If any rival or conflicting initiative regulating any matter addressed by the act receives the higher affirmative vote, then all non-conflicting parts shall become operative
All provisions of this section are self-executing and severable, and, except where otherwise indicated in the text of this document, shall supersede conflicting city, county, state, or federal statutory, local charter, or hearing as a result of recommending or approving medical cannabis therapy.

There are multiple legalization measurements and initiatives being presented in Missouri for 2016. 
The following is a comparison of the MCRPA and other initiatives. To learn more about each please click here

The Missouri Cannabis Restoration and Protection Act 2016-013 

Other Initiatives in Missouri 
Taxation- Under the MCRPA purchase of Cannabis for recreational purposes will be subject only to standard state and local sales taxes. Purchases of Cannabis for medicinal uses are subject to NO taxes. 

In addition to state and local taxes other initiatives are proposing excise taxes up to 25%. 
o A portion of this excise tax will be going back to the police force’s pension funds. 
o Excise taxes prevent patients the ability to afford their medicine, as often times patients are on disability.

There are no residency restrictions placed with the MCRPA Initiative. 

Residency restrictions similar to those in Colorado, which require both medical and recreational users to establish residency prior to purchase. 

Dismissal of criminal records, and release from prison for all non-violent cannabis offenders. 

Very limited dismissal of criminal records for non-violent offenders, leaving thousands of citizens in legal trouble, including prison sentences.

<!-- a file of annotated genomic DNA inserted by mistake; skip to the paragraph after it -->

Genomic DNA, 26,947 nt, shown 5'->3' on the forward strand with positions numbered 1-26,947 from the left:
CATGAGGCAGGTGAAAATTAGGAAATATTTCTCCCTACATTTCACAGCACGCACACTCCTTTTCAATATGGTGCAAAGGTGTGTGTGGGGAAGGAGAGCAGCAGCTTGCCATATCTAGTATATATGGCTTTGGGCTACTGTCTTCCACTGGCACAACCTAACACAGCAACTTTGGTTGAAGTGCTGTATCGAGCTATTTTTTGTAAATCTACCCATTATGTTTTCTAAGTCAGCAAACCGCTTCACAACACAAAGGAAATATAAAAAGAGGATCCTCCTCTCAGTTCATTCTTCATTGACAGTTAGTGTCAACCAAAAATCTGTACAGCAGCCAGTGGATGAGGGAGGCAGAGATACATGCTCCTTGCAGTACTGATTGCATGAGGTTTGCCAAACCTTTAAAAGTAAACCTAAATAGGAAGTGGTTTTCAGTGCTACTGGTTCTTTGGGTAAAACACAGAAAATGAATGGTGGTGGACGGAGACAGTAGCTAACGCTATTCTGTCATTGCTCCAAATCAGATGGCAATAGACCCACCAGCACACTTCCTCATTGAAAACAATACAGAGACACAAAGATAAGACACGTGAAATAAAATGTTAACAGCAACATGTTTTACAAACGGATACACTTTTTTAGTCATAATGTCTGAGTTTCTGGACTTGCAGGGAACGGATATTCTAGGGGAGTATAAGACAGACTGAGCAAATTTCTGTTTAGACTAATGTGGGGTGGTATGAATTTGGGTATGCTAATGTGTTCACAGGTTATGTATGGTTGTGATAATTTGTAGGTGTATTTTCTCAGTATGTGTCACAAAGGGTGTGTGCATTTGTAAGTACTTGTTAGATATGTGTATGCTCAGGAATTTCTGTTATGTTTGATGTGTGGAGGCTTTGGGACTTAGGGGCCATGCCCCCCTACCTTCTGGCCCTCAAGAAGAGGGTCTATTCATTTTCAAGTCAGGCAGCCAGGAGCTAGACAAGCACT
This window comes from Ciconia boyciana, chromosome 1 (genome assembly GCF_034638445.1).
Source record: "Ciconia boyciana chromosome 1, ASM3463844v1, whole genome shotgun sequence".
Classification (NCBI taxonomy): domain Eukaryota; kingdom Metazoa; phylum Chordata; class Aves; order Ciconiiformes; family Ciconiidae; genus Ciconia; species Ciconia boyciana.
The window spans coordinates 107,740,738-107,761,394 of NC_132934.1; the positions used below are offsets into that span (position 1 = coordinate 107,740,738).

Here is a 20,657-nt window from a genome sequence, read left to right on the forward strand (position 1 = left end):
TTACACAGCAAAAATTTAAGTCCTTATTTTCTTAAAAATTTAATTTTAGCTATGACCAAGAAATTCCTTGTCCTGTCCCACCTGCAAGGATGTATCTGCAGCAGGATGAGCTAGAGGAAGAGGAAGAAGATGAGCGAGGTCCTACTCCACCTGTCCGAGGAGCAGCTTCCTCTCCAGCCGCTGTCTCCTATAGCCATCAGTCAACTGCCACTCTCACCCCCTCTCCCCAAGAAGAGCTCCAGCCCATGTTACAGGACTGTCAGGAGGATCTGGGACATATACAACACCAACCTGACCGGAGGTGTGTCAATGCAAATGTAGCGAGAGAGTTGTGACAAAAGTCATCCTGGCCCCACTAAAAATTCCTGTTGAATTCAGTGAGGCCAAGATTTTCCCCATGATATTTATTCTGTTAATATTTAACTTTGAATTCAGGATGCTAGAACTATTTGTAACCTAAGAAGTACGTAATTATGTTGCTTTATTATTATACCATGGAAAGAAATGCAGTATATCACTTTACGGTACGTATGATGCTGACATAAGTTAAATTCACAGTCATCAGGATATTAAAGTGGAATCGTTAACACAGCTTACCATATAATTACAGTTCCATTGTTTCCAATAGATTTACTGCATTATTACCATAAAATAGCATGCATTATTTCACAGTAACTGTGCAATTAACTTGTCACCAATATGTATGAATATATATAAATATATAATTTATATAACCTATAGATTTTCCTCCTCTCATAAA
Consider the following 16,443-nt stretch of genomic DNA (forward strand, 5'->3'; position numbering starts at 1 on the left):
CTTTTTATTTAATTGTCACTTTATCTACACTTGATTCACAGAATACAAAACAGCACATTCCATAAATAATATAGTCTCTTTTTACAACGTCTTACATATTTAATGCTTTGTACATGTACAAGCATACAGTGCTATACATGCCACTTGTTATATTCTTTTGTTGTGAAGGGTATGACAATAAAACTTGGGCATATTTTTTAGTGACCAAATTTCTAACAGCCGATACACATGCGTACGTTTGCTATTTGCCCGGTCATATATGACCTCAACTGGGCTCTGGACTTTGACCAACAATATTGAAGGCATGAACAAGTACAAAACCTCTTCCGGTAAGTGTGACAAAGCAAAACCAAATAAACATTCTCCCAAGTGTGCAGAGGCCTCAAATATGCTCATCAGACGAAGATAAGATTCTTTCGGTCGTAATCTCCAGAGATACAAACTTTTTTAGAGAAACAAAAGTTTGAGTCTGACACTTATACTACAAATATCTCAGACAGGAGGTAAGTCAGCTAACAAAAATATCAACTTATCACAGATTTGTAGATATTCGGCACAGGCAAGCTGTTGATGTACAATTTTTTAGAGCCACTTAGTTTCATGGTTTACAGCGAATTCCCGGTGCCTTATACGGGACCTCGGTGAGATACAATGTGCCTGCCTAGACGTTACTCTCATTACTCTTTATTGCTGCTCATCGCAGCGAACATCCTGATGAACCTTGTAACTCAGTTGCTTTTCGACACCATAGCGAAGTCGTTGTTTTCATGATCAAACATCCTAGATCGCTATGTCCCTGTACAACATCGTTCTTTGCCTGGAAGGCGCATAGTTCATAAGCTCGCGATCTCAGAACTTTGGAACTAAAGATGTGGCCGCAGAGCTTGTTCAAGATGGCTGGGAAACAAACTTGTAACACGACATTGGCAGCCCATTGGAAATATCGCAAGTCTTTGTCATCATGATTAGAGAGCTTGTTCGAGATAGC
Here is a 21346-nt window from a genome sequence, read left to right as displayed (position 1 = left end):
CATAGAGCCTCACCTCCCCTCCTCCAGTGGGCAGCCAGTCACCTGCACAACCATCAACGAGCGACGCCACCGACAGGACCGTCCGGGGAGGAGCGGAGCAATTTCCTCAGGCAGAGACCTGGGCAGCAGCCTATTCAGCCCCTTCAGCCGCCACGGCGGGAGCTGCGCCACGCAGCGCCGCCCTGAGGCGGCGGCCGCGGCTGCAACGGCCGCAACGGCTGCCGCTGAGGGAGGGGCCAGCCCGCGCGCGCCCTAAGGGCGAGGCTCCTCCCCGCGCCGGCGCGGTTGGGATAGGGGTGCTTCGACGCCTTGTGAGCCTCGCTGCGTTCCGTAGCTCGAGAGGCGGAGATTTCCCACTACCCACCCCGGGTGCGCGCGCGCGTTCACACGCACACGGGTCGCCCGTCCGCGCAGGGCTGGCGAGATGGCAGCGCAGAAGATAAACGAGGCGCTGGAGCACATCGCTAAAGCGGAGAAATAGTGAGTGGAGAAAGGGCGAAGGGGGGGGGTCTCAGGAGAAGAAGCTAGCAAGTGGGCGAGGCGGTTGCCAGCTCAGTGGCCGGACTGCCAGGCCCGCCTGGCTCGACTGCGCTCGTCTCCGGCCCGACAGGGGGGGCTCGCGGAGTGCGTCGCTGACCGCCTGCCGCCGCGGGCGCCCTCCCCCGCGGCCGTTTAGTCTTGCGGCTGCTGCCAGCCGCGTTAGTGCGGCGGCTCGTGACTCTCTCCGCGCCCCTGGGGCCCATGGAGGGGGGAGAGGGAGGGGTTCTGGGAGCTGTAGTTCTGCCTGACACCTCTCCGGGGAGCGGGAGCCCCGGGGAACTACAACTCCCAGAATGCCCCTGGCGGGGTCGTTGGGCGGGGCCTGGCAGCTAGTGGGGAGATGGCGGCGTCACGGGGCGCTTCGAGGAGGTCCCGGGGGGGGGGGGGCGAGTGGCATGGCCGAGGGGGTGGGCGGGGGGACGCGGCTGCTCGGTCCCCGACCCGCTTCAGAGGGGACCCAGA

Does not place limitation on amounts of cannabis or plants a person may possess. 
o This opens up the ability for farmers to profit from growing hemp crops, and for patients to be able to grow their own medicine. 

Places strict limits on the number of plants one person can have, to no more than 6. 
o For medical patients this limits safe access to medicine
o This does place limitation on a farmer’s ability to grow.
o Growers must pay to be licensed, costing taxpayers even more money. 

Bans state police and law enforcement personnel from assisting with federal persecution in cannabis related cases
o Law enforcement faces misdemeanor charges

Allows law enforcement free reign of persecution of citizens, sets no limitations or penalties 

Protection of the caregivers of pediatric patients from persecution for supplying sick children with Dr. recommended medications 

Strict age limitations place pediatric patients and their caregivers in harm’s way.
o Sick children may not be given medicine due to age restrictions, or may be removed from their parents homes. 

Protection from persecution of underage minors for cannabis possession 

Persecution of cannabis possessors under the age of 21 can result in legal fines, time in juvenile detention centers, and placement of offenses on permanent records. This can ruin a child’s life 

Protection from federal persecution for physicians and licensed medical and veterinarian personal

No protection from persecution for Doctors, which leaves them open to persecution, loss of medical license, and may lead to an unwillingness to consider cannabis treatments for patients

Full and total legalization 

Prohibitive measures and language throughout these initiatives leaves both recreational and medicinal users able to be persecuted.